What is a tax refund offset?

May 02, 2023 by Steve Banner, EA, MBA
Tax Refund button on a keyboard

In general terms, a tax refund offset takes place when the Federal Government’s Treasury Offset Program (TOP) withholds part or all of a taxpayer’s expected Federal tax refund to pay past-due debt that the taxpayer owes to a Federal or State agency. (The term used for this withholding is "offset" or "administrative offset.")

The sum that was offset from the expected refund is then forwarded to the appropriate agency. In fact, the law allows for up to 100% of a taxpayer’s Federal tax refund to be withheld for the purpose of paying delinquent federal nontax debts, such as student loans. Funds can also be withheld for child support, state income tax, and unemployment insurance debts.

This means that the reason that your tax refund was less than you expected may be that you owe an overdue debt to a federal or state agency. And if that is the case, then you should have received a letter or some other notification from the agency to tell you that this would happen.

The TOP has a database that contains details of taxpayers who owe an overdue debt to a government agency. The agency can send your name to the TOP to add to its database but, first, the agency must determine that your debt is valid and legally enforceable. You may not even be aware of the debt, and for this reason, the law requires that the agency send you a letter 60 days before they send details of your debt to the TOP. This letter must give you the opportunity to dispute or resolve your debt. The agency is also required to respond to any questions you may have about the debt.

More specifically, the letter must tell you:


  • What the debt is for
  • The amount of the debt
  • That the agency is intending to collect the debt by taking money from a federal payment
  • About your rights in relation to the debt, including your rights to see, copy, and review information about the debt, and the ways you can arrange to repay the amount you owe.

If you do not resolve your debt after receiving the letter, then the TOP will add your name and the details of your debt to its database. Before sending out federal payments, such as a tax refund to a taxpayer, the Department of the Treasury searches the TOP database to check whether that taxpayer has an overdue debt for collection. If the search finds that the taxpayer has a debt in the database, the Department of the Treasury withholds funds that would otherwise have been paid with the taxpayer’s refund and, instead, forwards those funds to the appropriate agency for payment against the taxpayer’s debt.

When the TOP takes money in this way from the taxpayer’s tax refund to pay an overdue debt, it will send a letter to the taxpayer as notification of the offset.

Using the methods we have outlined above, the Treasury Offset Program collects significant amounts from taxpayers every year. For example, in fiscal year 2022, the TOP recovered more than $5.2 billion in federal and state delinquent debts. This amount included more than $2.3 billion in child support obligations, and $884.0 million in state income tax debt.

Given the broad reach of the TOP program, there is no time to waste if you have received a letter from a State or Federal agency notifying you of a debt that is about to be referred to the TOP. Immediate action is needed, and a good first step is to seek professional advice. talk. For no cost, and with no obligation, you can contact TaxAudit to speak with an experienced tax professional who can discuss your case with you and inform you of your options. After all, you’ve worked hard for that tax refund and it would be a pity to lose some (or all) of it before you even receive it!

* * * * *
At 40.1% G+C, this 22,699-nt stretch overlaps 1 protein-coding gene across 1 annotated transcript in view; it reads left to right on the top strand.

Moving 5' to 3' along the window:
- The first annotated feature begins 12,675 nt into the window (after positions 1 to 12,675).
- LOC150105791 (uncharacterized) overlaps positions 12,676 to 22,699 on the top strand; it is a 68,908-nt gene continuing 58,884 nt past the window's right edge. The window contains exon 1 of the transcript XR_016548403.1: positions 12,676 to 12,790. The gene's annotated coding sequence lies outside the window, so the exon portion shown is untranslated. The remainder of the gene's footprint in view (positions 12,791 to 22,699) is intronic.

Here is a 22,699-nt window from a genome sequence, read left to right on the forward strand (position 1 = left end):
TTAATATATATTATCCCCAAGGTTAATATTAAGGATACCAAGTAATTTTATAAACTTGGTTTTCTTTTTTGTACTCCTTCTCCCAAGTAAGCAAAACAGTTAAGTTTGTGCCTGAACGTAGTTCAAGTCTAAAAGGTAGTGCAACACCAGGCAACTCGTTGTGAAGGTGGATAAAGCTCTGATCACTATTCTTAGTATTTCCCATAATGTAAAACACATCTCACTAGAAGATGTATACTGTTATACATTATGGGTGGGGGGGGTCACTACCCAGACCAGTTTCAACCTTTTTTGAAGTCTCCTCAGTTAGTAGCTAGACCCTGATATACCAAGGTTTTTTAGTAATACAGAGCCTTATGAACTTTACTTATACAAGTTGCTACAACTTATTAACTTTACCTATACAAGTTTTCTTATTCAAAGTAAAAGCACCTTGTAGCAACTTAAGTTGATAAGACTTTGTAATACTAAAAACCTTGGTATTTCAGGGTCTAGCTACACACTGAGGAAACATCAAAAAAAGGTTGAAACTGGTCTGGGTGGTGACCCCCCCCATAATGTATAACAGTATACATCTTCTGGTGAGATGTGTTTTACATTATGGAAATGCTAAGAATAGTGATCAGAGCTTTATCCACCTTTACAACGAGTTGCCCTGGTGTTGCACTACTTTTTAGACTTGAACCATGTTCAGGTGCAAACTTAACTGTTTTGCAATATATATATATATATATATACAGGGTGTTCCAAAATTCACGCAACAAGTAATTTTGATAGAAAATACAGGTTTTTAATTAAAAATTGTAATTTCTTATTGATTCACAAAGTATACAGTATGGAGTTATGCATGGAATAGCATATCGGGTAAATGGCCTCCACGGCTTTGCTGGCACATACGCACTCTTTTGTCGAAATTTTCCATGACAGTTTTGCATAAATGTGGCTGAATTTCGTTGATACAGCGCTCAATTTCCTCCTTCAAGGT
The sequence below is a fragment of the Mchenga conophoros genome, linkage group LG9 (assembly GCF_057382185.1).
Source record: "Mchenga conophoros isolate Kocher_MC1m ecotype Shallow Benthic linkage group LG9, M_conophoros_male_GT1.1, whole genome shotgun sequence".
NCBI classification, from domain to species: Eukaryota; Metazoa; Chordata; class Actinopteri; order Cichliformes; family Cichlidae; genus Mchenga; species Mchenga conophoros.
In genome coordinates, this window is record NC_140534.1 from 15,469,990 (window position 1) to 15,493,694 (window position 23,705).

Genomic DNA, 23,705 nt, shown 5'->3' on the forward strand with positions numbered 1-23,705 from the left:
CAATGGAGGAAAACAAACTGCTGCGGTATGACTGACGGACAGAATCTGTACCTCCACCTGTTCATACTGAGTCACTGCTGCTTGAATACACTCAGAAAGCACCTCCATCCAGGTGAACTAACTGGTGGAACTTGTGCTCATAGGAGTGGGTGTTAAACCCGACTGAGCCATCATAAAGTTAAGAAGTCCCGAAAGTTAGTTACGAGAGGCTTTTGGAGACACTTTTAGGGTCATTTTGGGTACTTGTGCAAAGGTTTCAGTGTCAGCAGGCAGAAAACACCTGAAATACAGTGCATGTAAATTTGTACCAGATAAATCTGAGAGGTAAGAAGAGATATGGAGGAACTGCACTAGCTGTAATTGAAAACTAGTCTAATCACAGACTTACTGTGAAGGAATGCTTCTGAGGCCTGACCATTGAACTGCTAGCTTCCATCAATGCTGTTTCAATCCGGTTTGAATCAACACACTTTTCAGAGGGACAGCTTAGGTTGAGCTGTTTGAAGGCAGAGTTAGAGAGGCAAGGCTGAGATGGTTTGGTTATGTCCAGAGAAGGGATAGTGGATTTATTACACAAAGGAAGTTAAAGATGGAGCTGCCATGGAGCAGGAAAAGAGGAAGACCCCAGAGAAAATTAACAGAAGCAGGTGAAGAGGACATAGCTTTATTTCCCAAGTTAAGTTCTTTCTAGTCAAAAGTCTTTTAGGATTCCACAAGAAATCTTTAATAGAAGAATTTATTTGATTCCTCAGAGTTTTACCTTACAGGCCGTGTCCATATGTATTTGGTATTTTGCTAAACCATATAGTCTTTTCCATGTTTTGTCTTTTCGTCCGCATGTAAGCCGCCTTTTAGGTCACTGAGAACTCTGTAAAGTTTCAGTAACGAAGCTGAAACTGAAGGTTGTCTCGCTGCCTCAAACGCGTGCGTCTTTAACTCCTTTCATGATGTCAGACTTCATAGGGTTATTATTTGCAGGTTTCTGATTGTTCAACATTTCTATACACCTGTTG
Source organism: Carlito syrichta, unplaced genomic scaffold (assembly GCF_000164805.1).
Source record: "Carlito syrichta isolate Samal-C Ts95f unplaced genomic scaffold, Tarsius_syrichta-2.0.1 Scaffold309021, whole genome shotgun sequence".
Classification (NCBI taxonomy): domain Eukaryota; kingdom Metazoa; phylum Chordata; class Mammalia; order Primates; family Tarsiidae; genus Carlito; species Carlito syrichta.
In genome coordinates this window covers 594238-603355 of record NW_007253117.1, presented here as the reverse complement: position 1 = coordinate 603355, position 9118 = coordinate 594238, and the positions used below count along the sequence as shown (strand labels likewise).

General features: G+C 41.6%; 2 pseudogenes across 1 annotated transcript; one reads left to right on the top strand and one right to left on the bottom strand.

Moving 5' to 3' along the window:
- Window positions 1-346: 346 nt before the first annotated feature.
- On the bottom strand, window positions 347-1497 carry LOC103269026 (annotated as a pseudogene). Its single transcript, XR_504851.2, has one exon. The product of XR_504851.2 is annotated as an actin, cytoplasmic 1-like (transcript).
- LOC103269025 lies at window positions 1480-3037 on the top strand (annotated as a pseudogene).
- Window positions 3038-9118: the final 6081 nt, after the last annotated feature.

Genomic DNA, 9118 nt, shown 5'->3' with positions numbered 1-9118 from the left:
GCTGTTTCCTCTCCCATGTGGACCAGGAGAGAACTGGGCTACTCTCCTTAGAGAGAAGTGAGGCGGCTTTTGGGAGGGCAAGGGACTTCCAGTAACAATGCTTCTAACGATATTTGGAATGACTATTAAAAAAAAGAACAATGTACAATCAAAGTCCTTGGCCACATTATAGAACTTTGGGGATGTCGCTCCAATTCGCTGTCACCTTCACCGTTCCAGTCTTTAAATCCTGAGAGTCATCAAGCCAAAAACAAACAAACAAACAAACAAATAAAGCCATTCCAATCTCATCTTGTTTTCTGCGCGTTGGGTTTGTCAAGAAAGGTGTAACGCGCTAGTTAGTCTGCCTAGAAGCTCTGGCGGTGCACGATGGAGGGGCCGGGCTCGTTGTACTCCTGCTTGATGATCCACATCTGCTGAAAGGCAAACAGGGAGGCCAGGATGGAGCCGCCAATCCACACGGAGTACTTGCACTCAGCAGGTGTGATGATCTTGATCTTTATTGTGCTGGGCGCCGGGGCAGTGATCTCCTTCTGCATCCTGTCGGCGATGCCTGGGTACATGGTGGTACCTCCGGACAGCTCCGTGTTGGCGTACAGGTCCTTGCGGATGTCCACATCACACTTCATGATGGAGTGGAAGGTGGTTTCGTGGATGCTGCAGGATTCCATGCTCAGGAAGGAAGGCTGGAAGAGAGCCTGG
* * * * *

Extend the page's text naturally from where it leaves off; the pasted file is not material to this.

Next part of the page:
Do you owe money to the IRS or State?

Get Professional Help Now!

Tags: debt, tax refund



Steve Banner, EA, MBA
Tax Content Developer


Steve Banner began his career in the field of income tax in 1977 and has since gathered business experience in a variety of countries and cultures. In addition to the United States, he has lived and worked for extended periods in Australia, Saudi Arabia, Canada, and Sweden. Along the way he studied Adult Education and earned a Bachelor of Education, Master of Educational Administration, and MBA. He joined TaxAudit in 2016, where he is a Tax Content Developer.


Recent Articles

Tax Returns, plant, and $100 bills laying on a desk
What happens if your spouse overstated the deductions claimed on the return or substantially understated the income?  Are you still liable for the tax due?
wedding cake split with man on one side and woman on the other
Alimony payments may indeed be tax deductible if the divorce or separation instrument under which they are made was executed prior to 2019.
Double Taxation written on notepad
Most states that have income taxes offer a credit for taxes paid to another state on the same income, although how that credit is calculated is not identical.
File Cabinet with Documents
IRS notice CP05A is sent by the IRS to inform taxpayers that they need more information about the submitted income tax return before a tax refund can be issued.
This blog does not provide legal, financial, accounting, or tax advice. The content on this blog is “as is” and carries no warranties. TaxAudit does not warrant or guarantee the accuracy, reliability, and completeness of the content of this blog. Content may become out of date as tax laws change. TaxAudit may, but has no obligation to monitor or respond to comments.